click photo to enlarge
I've done my share of mudlarking as this post of 2010 explains.
The usual definition of a mudlark is someone, often a child, who in Victorian times scavenged the muddy fringes of the River Thames in London in search of anything of value that could be sold for cash. The pub sign in Southwark, London, near the river, that is the subject of today's photograph alludes to these "valuables" in the grubby hand and items shown in the bordering circle.
The Oxford English Dictionary (OED) shows that mudlark has not always carried the meaning that it usually has today. The first entry from 1785 defines the word as slang for a hog, and we can see how that might transfer to Thames-side foragers. The next entry dating from 1796-1800 describes a mudlark as someone who prowls around ships in the mud, receiving plundered goods from them which they sold. Again the connection is apparent. The 1801 definition most closely matches today's understanding of the term. However, there are others. Apparently in the nineteenth century the Royal Engineers were sometimes so called. This must have been due to their often muddy work being equated with the urchins who searched the Thames mud.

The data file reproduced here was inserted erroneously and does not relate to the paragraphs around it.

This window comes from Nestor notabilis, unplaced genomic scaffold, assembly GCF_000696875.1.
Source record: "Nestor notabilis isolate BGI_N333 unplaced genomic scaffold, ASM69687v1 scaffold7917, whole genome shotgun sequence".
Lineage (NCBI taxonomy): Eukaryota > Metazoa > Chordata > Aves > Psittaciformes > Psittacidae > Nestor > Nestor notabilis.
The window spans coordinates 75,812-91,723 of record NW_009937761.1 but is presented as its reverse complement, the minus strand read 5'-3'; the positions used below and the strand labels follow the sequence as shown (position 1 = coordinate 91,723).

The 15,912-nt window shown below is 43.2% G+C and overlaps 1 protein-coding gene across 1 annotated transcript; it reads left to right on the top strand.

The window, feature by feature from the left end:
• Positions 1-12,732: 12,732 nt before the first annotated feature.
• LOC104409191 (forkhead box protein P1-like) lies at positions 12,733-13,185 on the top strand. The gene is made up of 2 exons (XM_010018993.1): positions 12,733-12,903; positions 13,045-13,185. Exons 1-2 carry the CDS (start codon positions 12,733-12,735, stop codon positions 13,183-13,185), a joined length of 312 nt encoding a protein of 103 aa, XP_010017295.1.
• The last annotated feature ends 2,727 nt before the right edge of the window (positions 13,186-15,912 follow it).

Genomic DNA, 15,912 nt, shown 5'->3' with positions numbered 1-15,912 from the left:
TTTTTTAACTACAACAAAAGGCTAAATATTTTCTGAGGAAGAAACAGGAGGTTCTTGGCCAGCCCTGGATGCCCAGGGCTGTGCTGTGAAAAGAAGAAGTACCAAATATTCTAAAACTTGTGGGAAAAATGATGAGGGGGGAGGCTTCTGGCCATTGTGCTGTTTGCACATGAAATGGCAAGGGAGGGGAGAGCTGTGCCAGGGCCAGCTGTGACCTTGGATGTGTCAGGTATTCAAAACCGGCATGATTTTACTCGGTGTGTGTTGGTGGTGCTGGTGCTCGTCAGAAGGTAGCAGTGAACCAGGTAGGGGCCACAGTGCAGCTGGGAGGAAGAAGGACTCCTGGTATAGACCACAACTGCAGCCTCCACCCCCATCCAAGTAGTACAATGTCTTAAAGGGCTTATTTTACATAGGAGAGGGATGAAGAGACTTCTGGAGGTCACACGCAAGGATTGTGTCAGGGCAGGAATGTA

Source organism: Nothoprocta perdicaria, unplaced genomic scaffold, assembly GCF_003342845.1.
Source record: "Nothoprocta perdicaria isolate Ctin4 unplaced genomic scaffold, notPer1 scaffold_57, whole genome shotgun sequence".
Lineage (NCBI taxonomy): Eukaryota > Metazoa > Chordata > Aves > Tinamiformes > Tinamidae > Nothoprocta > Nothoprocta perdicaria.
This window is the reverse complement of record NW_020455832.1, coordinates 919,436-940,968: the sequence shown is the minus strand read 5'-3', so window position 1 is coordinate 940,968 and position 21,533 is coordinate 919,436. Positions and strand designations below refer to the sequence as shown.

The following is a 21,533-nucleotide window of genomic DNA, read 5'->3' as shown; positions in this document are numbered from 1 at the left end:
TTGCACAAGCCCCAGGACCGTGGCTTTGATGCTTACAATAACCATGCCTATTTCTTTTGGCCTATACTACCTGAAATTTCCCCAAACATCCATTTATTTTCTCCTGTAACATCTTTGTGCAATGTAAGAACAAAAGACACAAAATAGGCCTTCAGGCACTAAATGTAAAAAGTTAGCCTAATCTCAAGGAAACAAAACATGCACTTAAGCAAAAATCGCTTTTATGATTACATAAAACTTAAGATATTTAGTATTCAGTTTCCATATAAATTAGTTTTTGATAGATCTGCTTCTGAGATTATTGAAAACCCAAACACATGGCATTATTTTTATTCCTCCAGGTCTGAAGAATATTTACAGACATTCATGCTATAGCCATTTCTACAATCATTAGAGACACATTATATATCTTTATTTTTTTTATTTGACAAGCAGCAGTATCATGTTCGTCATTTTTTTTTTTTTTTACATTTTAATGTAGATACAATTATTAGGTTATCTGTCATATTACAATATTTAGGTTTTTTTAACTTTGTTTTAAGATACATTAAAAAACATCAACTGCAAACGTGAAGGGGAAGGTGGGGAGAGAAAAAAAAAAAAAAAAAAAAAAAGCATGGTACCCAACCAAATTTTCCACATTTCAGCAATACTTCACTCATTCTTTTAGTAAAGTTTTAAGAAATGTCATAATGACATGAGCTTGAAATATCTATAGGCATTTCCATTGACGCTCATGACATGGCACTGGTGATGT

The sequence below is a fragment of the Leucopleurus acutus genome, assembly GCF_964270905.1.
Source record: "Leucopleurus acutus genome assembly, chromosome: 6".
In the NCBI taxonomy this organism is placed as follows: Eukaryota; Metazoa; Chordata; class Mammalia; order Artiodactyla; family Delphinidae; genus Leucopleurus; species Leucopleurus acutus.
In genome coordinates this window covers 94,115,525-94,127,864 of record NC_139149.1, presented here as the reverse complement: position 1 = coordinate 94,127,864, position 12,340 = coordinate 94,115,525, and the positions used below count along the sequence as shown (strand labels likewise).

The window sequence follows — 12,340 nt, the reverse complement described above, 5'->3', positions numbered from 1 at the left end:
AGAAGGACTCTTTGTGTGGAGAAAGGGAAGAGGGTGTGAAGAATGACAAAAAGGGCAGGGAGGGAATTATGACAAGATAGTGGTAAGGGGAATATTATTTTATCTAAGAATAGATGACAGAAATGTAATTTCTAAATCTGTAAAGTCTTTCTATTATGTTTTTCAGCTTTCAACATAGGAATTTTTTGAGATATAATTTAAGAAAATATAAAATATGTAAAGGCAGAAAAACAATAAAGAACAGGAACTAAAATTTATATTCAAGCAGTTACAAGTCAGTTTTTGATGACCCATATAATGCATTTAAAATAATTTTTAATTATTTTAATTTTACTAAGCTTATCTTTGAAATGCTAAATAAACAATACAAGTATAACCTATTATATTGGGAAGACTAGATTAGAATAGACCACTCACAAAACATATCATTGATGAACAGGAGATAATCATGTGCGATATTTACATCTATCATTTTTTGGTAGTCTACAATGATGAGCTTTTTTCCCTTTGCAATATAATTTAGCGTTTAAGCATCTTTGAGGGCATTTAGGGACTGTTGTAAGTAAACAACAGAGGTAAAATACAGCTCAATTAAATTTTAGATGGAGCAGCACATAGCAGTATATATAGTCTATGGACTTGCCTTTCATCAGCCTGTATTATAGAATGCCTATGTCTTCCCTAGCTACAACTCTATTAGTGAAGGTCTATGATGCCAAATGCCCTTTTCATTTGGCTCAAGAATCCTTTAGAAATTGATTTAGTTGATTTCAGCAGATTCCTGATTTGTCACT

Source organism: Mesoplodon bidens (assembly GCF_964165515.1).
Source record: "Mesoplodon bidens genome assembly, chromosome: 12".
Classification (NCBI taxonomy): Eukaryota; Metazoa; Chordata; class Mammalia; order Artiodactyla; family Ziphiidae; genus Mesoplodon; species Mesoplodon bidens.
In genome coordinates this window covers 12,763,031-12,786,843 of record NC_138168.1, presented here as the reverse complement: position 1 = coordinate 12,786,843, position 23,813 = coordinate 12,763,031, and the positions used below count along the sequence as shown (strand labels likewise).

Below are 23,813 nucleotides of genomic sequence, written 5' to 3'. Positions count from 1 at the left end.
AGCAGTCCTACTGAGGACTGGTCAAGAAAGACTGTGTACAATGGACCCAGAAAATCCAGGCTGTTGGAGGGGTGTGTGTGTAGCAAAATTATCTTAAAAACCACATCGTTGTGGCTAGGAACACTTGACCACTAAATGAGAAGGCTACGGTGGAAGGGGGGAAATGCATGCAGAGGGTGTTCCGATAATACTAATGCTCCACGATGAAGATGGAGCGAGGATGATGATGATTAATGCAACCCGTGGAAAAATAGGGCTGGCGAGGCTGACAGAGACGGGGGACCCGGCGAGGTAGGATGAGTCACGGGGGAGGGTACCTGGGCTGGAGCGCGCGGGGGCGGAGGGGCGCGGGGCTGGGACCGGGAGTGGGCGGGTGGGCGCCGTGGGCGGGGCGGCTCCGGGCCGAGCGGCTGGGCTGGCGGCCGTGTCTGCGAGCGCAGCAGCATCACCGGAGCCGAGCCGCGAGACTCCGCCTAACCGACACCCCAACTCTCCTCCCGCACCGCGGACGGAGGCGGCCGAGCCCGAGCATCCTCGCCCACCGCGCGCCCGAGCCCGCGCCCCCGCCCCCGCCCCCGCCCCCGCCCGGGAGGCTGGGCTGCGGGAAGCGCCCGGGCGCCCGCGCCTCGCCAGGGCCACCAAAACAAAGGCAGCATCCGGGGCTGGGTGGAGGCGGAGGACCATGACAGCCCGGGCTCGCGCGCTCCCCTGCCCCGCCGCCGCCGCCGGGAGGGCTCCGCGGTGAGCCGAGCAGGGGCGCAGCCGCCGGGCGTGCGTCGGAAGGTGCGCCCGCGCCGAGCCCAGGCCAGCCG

I was quite pleased to see this elaborate, original and obviously quite expensive sign advertising the pub. All too often today the traditional pub sign is being replaced by a cheaply printed glossy advert, or the old design is replaced by a "tasteful" often almost monochrome updated version.
photograph and text © Tony Boughen
Photo Title: Pub Sign, The Mudlark, Southwark
Camera: Olympus E-M10
Mode: Aperture Priority
Focal Length: 150mm (300mm - 35mm equiv.)
F No: f6.3
Shutter Speed: 1/320 sec
Exposure Compensation: -0.3EV